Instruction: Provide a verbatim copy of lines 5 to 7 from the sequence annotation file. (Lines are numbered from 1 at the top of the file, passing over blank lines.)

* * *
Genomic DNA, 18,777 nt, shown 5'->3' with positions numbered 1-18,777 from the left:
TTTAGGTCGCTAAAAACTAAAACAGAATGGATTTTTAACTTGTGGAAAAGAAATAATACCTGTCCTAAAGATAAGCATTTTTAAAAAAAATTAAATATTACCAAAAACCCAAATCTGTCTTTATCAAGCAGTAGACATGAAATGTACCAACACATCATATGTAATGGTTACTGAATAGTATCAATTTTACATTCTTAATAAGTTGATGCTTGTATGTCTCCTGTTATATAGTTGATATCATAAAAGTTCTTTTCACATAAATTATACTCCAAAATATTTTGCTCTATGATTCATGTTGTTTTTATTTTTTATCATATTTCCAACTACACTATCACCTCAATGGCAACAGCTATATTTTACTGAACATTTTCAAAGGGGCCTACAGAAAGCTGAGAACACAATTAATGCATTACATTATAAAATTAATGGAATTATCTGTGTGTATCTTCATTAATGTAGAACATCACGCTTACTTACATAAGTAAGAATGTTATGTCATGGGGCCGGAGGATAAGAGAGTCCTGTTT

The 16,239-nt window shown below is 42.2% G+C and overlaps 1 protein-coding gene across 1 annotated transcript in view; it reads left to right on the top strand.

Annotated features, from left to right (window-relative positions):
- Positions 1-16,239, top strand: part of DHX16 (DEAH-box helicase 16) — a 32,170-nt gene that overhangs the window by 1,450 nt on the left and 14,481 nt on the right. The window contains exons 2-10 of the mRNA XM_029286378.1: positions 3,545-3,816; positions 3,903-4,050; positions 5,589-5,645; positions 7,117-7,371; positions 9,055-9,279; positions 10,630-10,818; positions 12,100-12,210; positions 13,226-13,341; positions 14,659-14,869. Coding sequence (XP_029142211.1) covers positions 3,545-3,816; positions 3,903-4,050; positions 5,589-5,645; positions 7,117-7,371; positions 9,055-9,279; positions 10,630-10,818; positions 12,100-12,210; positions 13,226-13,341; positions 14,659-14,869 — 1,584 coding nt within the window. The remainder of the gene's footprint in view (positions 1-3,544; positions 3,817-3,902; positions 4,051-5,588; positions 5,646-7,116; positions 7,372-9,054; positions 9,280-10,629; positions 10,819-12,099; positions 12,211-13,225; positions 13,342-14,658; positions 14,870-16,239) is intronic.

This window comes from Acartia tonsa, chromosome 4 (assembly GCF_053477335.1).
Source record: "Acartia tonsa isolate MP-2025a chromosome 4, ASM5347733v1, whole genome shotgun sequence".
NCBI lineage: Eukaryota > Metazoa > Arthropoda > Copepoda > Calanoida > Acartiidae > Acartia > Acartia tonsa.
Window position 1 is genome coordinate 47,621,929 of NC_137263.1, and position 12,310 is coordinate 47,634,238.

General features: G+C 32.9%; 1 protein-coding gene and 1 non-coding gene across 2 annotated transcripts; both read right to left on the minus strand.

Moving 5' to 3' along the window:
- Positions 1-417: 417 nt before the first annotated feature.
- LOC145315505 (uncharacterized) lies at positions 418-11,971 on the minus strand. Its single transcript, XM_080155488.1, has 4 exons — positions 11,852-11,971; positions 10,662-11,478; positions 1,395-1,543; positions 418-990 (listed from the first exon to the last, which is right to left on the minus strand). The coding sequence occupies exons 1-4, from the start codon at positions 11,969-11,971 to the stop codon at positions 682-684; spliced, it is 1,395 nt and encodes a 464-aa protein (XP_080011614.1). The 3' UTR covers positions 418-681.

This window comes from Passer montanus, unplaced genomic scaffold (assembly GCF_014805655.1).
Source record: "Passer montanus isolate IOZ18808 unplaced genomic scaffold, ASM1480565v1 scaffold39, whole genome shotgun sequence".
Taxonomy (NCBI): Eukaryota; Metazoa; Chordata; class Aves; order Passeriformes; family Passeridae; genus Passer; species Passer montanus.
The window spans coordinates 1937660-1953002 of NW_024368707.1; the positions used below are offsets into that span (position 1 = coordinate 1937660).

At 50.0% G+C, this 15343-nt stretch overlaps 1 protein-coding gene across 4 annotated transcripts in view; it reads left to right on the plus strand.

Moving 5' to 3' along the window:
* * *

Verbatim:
- Positions 1-16,239, top strand: part of DHX16 (DEAH-box helicase 16) — a 32,170-nt gene that overhangs the window by 1,450 nt on the left and 14,481 nt on the right. The window contains exons 2-10 of the mRNA XM_029286378.1: positions 3,545-3,816; positions 3,903-4,050; positions 5,589-5,645; positions 7,117-7,371; positions 9,055-9,279; positions 10,630-10,818; positions 12,100-12,210; positions 13,226-13,341; positions 14,659-14,869. Coding sequence (XP_029142211.1) covers positions 3,545-3,816; positions 3,903-4,050; positions 5,589-5,645; positions 7,117-7,371; positions 9,055-9,279; positions 10,630-10,818; positions 12,100-12,210; positions 13,226-13,341; positions 14,659-14,869 — 1,584 coding nt within the window. The remainder of the gene's footprint in view (positions 1-3,544; positions 3,817-3,902; positions 4,051-5,588; positions 5,646-7,116; positions 7,372-9,054; positions 9,280-10,629; positions 10,819-12,099; positions 12,211-13,225; positions 13,342-14,658; positions 14,870-16,239) is intronic.

This window comes from Acartia tonsa, chromosome 4 (assembly GCF_053477335.1).
Source record: "Acartia tonsa isolate MP-2025a chromosome 4, ASM5347733v1, whole genome shotgun sequence".